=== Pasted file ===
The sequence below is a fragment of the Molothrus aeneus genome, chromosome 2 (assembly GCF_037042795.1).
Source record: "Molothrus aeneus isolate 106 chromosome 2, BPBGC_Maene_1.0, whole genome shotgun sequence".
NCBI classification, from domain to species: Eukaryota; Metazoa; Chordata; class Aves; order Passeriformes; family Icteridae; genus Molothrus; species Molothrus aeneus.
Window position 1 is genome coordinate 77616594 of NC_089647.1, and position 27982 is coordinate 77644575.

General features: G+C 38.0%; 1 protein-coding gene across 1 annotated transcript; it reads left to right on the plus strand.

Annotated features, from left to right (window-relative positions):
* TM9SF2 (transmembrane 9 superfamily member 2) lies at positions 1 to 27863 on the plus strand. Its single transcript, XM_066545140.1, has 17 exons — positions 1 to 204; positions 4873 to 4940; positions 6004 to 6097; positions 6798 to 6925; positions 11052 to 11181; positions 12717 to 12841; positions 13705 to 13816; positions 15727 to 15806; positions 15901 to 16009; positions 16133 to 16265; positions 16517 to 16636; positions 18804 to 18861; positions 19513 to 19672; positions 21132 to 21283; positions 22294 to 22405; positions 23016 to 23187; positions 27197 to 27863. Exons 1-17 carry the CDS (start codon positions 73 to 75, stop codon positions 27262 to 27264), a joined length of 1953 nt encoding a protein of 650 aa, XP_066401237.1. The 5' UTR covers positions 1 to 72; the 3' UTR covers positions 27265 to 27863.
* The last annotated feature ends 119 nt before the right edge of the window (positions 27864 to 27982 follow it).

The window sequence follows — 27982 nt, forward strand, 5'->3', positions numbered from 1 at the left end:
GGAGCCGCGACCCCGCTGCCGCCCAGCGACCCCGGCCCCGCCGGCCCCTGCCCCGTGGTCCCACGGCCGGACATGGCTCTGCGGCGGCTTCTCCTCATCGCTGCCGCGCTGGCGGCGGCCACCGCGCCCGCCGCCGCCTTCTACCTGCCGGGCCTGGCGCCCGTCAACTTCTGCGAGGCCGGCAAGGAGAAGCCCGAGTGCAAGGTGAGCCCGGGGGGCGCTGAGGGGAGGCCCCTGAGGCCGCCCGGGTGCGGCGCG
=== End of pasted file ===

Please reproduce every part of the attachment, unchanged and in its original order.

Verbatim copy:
The sequence below is a fragment of the Molothrus aeneus genome, chromosome 2 (assembly GCF_037042795.1).
Source record: "Molothrus aeneus isolate 106 chromosome 2, BPBGC_Maene_1.0, whole genome shotgun sequence".
NCBI classification, from domain to species: Eukaryota; Metazoa; Chordata; class Aves; order Passeriformes; family Icteridae; genus Molothrus; species Molothrus aeneus.
Window position 1 is genome coordinate 77616594 of NC_089647.1, and position 27982 is coordinate 77644575.

General features: G+C 38.0%; 1 protein-coding gene across 1 annotated transcript; it reads left to right on the plus strand.

Annotated features, from left to right (window-relative positions):
* TM9SF2 (transmembrane 9 superfamily member 2) lies at positions 1 to 27863 on the plus strand. Its single transcript, XM_066545140.1, has 17 exons — positions 1 to 204; positions 4873 to 4940; positions 6004 to 6097; positions 6798 to 6925; positions 11052 to 11181; positions 12717 to 12841; positions 13705 to 13816; positions 15727 to 15806; positions 15901 to 16009; positions 16133 to 16265; positions 16517 to 16636; positions 18804 to 18861; positions 19513 to 19672; positions 21132 to 21283; positions 22294 to 22405; positions 23016 to 23187; positions 27197 to 27863. Exons 1-17 carry the CDS (start codon positions 73 to 75, stop codon positions 27262 to 27264), a joined length of 1953 nt encoding a protein of 650 aa, XP_066401237.1. The 5' UTR covers positions 1 to 72; the 3' UTR covers positions 27265 to 27863.
* The last annotated feature ends 119 nt before the right edge of the window (positions 27864 to 27982 follow it).

The window sequence follows — 27982 nt, forward strand, 5'->3', positions numbered from 1 at the left end:
GGAGCCGCGACCCCGCTGCCGCCCAGCGACCCCGGCCCCGCCGGCCCCTGCCCCGTGGTCCCACGGCCGGACATGGCTCTGCGGCGGCTTCTCCTCATCGCTGCCGCGCTGGCGGCGGCCACCGCGCCCGCCGCCGCCTTCTACCTGCCGGGCCTGGCGCCCGTCAACTTCTGCGAGGCCGGCAAGGAGAAGCCCGAGTGCAAGGTGAGCCCGGGGGGCGCTGAGGGGAGGCCCCTGAGGCCGCCCGGGTGCGGCGCG